With 5-hole playoff victory at Austrian Open, Californian has won 3 times on European Tour in past 7 months, raising his career goals
American John Catlin has yet to play in a major championship in eight years as a touring professional, but that career goal could be met soon.
Catlin outlasted Germany’s Maximilian Kieffer on the fifth playoff hole to win the European Tour’s Austrian Open on Sunday in Atzenbrugg, Austria. It was his third victory on the tour in the past seven months.
“I’d love to crack that top 50 in the world,” said Catlin, who entered the Austrian Open at No. 124. He had risen to No. 84 in the Official World Golf Ranking last fall after winning the Irish Open, just three weeks after he won the Andalucia Masters for his first title on the European Tour. “Just get a chance to play in some major championships; I've actually never played in a major. I’m thinking this gives me a very good chance to play in the U.S. PGA Championship; that was kind of my goal.”
Catlin and Kieffer had tied at 14-under 274 through 72 holes at Diamond Country Club. They matched pars on the first two replays of the par-3 18th hole before both birdied the hole on the third extra trip, followed by matching pars. Then, on the fifth extra trip, Kieffer dumped his tee shot into the water, then rinsed two more balls from the drop zone, allowing Catlin to cruise to the title with a bogey. Catlin earned €147,370 (about $176,520) from the €1 million (about $1.2 million) purse (scores).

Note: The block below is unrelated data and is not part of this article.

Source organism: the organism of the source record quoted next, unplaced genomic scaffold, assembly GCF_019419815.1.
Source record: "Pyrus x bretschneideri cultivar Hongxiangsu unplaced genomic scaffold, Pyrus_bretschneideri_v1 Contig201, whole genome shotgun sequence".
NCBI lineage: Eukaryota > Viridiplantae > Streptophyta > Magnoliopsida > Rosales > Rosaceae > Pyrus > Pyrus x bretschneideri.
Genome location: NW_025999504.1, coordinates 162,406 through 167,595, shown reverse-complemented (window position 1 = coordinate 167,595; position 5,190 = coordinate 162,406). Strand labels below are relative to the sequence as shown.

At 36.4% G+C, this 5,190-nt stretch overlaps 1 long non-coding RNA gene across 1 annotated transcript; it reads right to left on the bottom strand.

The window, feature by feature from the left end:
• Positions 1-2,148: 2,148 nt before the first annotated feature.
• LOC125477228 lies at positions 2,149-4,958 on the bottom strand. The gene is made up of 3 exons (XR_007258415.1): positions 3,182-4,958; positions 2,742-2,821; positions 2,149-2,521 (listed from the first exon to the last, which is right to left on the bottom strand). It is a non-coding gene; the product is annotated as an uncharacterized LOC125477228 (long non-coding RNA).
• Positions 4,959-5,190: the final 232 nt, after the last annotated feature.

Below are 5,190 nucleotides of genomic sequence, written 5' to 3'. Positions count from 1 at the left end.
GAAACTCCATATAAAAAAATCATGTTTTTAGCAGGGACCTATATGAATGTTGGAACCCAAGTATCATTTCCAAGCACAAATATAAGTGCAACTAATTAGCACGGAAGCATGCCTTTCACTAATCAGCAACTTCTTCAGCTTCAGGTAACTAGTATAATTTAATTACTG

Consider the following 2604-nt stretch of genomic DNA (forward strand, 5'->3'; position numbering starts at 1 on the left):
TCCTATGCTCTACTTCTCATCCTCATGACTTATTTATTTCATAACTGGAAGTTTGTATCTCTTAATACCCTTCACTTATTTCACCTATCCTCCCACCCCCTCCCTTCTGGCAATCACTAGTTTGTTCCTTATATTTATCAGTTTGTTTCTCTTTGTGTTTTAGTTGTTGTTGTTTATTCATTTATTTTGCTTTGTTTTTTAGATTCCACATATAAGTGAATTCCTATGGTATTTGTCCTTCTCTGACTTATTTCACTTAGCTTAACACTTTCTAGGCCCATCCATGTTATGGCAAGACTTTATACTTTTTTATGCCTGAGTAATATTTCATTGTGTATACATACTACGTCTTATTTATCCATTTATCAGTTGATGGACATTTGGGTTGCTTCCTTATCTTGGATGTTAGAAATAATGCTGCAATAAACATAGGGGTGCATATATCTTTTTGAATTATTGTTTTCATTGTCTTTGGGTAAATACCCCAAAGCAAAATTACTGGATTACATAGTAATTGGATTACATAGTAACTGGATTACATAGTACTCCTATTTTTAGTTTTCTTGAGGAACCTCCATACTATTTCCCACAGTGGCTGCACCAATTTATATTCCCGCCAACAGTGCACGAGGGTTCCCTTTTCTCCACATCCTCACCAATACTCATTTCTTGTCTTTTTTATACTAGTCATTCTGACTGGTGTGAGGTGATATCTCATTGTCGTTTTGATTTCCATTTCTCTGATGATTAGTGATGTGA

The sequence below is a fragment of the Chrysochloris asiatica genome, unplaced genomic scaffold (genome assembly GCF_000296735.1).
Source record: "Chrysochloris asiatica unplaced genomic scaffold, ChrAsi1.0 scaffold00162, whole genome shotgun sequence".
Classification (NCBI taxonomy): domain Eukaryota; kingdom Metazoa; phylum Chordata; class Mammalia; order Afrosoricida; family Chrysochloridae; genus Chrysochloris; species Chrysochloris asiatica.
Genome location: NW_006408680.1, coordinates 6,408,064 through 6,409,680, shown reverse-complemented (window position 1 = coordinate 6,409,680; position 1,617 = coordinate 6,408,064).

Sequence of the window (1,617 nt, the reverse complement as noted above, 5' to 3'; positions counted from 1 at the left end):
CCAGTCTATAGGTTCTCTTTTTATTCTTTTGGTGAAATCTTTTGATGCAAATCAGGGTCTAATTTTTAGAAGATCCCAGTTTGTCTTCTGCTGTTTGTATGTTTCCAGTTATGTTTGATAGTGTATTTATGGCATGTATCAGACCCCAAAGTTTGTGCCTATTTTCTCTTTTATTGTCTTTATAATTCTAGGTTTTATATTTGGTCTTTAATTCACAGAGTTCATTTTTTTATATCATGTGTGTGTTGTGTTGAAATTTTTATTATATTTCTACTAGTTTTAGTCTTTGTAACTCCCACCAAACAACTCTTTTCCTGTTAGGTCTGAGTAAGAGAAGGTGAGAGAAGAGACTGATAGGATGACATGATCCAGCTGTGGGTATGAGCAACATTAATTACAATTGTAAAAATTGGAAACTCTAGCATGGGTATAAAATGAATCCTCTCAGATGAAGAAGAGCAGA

“It’s obviously nice to win, but you never want to see your opponent finish like that,” Catlin said. “That’s difficult.”
Germany’s Martin Kaymer, the former world No. 1 and two-time major champion, shared the 54-hole lead with Spain’s Alejandro Canizares. Kaymer shot 70 to finish third, and Canizares faded into a tie for seventh with a 74. Kaymer has not won on any major pro tour since he claimed the 2014 U.S. Open.
Catlin, 30, who grew up in Sacramento, Calif., and played college golf at New Mexico, has been globetrotting as a touring professional for nearly a decade, rarely competing in his home country. After stints on developmental tours in Canada, Thailand and Asia, he won four times on the Asian Tour in 2018-19, earning a promotion to the European Tour. He quickly has proved himself in Europe during the past year, which he hopes will be worth a spot on one of the world’s biggest golf stages, perhaps in the PGA via an invitation.
“Hopefully, it's good enough, and to get into those events and to have the chance to win a major,” he said. “That's been my goal since I was a kid.
“Winning is never easy. It doesn't matter what tour you're playing on, and to have gotten this one is definitely something special.”
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